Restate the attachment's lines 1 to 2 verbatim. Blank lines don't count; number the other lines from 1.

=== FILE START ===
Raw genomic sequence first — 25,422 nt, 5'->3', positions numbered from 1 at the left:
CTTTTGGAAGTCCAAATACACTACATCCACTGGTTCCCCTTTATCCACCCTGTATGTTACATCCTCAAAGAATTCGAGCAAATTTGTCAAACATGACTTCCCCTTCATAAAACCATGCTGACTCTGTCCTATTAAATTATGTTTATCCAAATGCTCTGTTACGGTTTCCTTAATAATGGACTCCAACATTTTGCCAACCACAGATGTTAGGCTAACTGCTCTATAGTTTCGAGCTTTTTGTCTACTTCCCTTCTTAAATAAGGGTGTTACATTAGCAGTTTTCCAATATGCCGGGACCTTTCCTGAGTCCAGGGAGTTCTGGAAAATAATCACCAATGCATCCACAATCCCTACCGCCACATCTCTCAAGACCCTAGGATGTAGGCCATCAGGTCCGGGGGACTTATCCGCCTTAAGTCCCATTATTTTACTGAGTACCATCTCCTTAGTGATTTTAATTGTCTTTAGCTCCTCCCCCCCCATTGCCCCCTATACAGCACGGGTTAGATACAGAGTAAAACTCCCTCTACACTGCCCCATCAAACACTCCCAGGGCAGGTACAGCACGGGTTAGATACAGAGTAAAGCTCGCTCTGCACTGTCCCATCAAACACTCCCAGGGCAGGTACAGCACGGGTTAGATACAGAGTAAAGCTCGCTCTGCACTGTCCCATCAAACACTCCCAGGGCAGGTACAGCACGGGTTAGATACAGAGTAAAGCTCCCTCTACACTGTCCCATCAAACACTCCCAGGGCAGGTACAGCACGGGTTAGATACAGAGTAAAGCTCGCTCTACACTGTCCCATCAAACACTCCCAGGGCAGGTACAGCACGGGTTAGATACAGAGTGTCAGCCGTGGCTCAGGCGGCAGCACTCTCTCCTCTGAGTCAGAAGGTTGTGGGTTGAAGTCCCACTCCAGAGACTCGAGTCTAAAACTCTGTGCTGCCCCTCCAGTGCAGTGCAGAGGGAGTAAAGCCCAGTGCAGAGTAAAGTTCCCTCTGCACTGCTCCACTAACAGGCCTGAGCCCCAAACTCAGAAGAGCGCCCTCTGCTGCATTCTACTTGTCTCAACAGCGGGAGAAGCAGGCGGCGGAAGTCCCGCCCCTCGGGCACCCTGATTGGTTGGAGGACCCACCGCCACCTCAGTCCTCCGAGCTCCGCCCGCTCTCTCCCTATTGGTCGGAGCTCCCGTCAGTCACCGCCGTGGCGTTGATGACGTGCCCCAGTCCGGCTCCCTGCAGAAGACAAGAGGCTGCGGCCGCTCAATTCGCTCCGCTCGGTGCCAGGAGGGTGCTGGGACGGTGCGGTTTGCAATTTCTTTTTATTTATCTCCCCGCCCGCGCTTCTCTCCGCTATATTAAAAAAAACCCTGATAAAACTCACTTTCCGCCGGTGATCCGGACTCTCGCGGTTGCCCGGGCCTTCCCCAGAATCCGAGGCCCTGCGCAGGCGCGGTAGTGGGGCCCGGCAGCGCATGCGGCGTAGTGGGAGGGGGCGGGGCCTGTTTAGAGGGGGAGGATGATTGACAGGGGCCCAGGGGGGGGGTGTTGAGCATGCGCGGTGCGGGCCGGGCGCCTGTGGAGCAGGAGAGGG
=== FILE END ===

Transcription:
Raw genomic sequence first — 25,422 nt, 5'->3', positions numbered from 1 at the left:
CTTTTGGAAGTCCAAATACACTACATCCACTGGTTCCCCTTTATCCACCCTGTATGTTACATCCTCAAAGAATTCGAGCAAATTTGTCAAACATGACTTCCCCTTCATAAAACCATGCTGACTCTGTCCTATTAAATTATGTTTATCCAAATGCTCTGTTACGGTTTCCTTAATAATGGACTCCAACATTTTGCCAACCACAGATGTTAGGCTAACTGCTCTATAGTTTCGAGCTTTTTGTCTACTTCCCTTCTTAAATAAGGGTGTTACATTAGCAGTTTTCCAATATGCCGGGACCTTTCCTGAGTCCAGGGAGTTCTGGAAAATAATCACCAATGCATCCACAATCCCTACCGCCACATCTCTCAAGACCCTAGGATGTAGGCCATCAGGTCCGGGGGACTTATCCGCCTTAAGTCCCATTATTTTACTGAGTACCATCTCCTTAGTGATTTTAATTGTCTTTAGCTCCTCCCCCCCCATTGCCCCCTATACAGCACGGGTTAGATACAGAGTAAAACTCCCTCTACACTGCCCCATCAAACACTCCCAGGGCAGGTACAGCACGGGTTAGATACAGAGTAAAGCTCGCTCTGCACTGTCCCATCAAACACTCCCAGGGCAGGTACAGCACGGGTTAGATACAGAGTAAAGCTCGCTCTGCACTGTCCCATCAAACACTCCCAGGGCAGGTACAGCACGGGTTAGATACAGAGTAAAGCTCCCTCTACACTGTCCCATCAAACACTCCCAGGGCAGGTACAGCACGGGTTAGATACAGAGTAAAGCTCGCTCTACACTGTCCCATCAAACACTCCCAGGGCAGGTACAGCACGGGTTAGATACAGAGTGTCAGCCGTGGCTCAGGCGGCAGCACTCTCTCCTCTGAGTCAGAAGGTTGTGGGTTGAAGTCCCACTCCAGAGACTCGAGTCTAAAACTCTGTGCTGCCCCTCCAGTGCAGTGCAGAGGGAGTAAAGCCCAGTGCAGAGTAAAGTTCCCTCTGCACTGCTCCACTAACAGGCCTGAGCCCCAAACTCAGAAGAGCGCCCTCTGCTGCATTCTACTTGTCTCAACAGCGGGAGAAGCAGGCGGCGGAAGTCCCGCCCCTCGGGCACCCTGATTGGTTGGAGGACCCACCGCCACCTCAGTCCTCCGAGCTCCGCCCGCTCTCTCCCTATTGGTCGGAGCTCCCGTCAGTCACCGCCGTGGCGTTGATGACGTGCCCCAGTCCGGCTCCCTGCAGAAGACAAGAGGCTGCGGCCGCTCAATTCGCTCCGCTCGGTGCCAGGAGGGTGCTGGGACGGTGCGGTTTGCAATTTCTTTTTATTTATCTCCCCGCCCGCGCTTCTCTCCGCTATATTAAAAAAAACCCTGATAAAACTCACTTTCCGCCGGTGATCCGGACTCTCGCGGTTGCCCGGGCCTTCCCCAGAATCCGAGGCCCTGCGCAGGCGCGGTAGTGGGGCCCGGCAGCGCATGCGGCGTAGTGGGAGGGGGCGGGGCCTGTTTAGAGGGGGAGGATGATTGACAGGGGCCCAGGGGGGGGGTGTTGAGCATGCGCGGTGCGGGCCGGGCGCCTGTGGAGCAGGAGAGGG